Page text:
Vegan Cumin-Scented Fresh Corn Soup with Roasted Corn and Avocado Salsa

Cumin-Scented Fresh Corn Soup // Queen Smithereen.
Sometimes (read: a lot of the time, most of the time, all of the time), our culture dictates our perception of even the most minute aspects of our existence. In broader ways, too, those of us on the Western side of the globe often adopt an individualistic, and at times, capitalist attitude. So, I stand before you, bowl of corn soup in hand, aiming to convince that this even permeates the way we eat.

It becomes clear upon moving to and living in a Northern state that, come late fall and winter, freezes over into a pristine-if ice-covered and chilly-wonderland. It has taken me several years, but this quality of thawing out-and, most importantly, enjoying the bounty of fresh produce that suddenly sprouts-has really made me appreciate seasonality.
Cumin-Scented Fresh Corn Soup // Queen Smithereen.
Where I would previously seek out recipes for whatever I was craving using any method possible to obtain the necessary ingredients, I found myself this year looking into the mirror at the face of a woman who has changed in ways she didn’t realize. This year, that woman went to a farmer’s market and bought rhubarb during its peak. She planned a pie (coming soon) specifically for cherry season. She dreamed up a soup to honor the sweet, yellow ears of corn she found piled at the grocery store last week. In a way, this woman has shifted from capitalizing on cravings; she has begun drawing inspiration from what occurs organically around her. At least, sometimes.


Seasonality is a quality I have grown to prioritize, especially now that I live on my own. Of course, my budget was the original inspiration, but so, too, was variety. I started to make batches of nutritious (and, let’s face it, not so nutritious) meals using seasonal produce in order to freeze and enjoy over time. It helps keep things interesting, while also providing the reliability of simply turning to what I already have to nourish me.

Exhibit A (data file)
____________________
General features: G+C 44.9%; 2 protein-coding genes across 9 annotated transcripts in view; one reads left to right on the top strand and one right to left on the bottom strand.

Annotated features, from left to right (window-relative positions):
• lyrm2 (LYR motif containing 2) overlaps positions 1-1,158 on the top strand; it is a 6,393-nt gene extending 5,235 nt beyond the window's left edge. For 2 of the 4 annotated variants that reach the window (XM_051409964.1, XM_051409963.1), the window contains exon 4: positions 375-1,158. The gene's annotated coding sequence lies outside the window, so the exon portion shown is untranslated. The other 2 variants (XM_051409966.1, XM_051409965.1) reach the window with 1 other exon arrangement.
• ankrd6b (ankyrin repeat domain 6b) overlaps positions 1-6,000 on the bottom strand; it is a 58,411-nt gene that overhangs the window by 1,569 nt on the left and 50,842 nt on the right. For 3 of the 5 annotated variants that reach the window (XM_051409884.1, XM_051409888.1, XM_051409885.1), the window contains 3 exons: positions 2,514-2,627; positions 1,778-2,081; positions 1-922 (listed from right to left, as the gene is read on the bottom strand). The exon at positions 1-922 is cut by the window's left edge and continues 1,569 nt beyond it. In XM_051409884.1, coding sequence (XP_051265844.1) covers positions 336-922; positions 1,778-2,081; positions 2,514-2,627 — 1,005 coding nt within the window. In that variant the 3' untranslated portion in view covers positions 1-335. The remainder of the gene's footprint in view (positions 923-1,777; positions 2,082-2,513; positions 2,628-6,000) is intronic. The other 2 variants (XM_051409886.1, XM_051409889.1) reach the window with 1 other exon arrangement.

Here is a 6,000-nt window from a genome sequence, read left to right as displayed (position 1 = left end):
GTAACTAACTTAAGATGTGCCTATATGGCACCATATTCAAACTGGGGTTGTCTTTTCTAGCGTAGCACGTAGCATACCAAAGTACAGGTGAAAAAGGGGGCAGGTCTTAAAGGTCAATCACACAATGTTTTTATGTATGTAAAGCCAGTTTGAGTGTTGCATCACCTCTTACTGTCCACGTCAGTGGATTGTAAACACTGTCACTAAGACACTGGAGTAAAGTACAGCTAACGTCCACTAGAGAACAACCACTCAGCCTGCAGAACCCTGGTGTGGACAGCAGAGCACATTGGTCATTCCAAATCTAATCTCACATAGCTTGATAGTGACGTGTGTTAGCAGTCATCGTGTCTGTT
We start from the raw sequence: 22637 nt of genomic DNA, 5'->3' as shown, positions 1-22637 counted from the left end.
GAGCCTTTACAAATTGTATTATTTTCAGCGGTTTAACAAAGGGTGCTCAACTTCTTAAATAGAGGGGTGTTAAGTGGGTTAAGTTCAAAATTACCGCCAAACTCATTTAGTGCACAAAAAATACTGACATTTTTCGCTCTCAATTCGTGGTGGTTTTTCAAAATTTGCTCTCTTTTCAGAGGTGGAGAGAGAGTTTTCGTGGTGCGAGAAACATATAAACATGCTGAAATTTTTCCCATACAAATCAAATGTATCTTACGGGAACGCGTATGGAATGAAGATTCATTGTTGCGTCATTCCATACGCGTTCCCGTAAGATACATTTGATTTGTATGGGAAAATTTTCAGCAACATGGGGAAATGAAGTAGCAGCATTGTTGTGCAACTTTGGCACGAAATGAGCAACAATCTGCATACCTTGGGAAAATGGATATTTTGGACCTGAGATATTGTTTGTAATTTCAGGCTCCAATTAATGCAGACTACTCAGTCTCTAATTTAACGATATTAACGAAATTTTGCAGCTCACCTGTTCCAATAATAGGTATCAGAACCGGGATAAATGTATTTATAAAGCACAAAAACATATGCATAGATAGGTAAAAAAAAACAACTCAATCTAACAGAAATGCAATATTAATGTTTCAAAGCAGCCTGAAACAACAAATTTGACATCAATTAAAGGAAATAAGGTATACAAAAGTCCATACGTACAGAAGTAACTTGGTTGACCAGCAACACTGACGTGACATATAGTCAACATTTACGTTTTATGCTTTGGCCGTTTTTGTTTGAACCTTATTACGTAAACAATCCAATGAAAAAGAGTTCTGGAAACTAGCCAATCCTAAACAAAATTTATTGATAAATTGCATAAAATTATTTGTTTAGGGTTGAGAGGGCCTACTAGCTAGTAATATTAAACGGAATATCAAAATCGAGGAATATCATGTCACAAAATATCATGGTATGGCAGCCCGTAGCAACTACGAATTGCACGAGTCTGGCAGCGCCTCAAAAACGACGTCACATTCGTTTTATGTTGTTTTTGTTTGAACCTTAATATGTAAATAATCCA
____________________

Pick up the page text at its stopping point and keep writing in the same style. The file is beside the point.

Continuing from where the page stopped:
Cumin-Scented Fresh Corn Soup // Queen Smithereen.
All it took was the gift of a handheld blender from my mother-who, you may remember, is a very generous woman (e.g., that time she gave me the denim jacket she caught me stealing from her)-to inspire a vibrant, yellow, end-of-summer soup. Packed with both pureed and roasted corn, this dish gets its color from the vegetable of choice, as well as vibrant turmeric. Likewise, its aroma stems from a mixture of cumin and lime. We top it with salsa made from smooth, sulfuric avocado and more of that sweet, roasted corn. In case it isn’t obvious: here is this glorious summer season in a bowl.

Garam Masala Pulled Chicken Tacos with Cucumber Raita

Garam Masala Pulled Chicken Tacos with Cucumber Raita // Queen Smithereen.
I know what you’re thinking. Sure, you might be wondering what exactly garam masala is. You could also be contemplating the record-skipping concept of Indian flavors in taco form. If you are me at this time last year, then I have two things to tell you: 1) that 5 inches of hair you just lobbed off is going to be back in, like, a week, and you will decide you will never again try to change it and that’s okay, and 2) YES, future you has a slow cooker that you will use to make really delicious pulled chicken. If, however, you-dear reader-are you, in our current space and time, and you are reading this, then I know that these things, though mildly important, are not what has crossed your mind.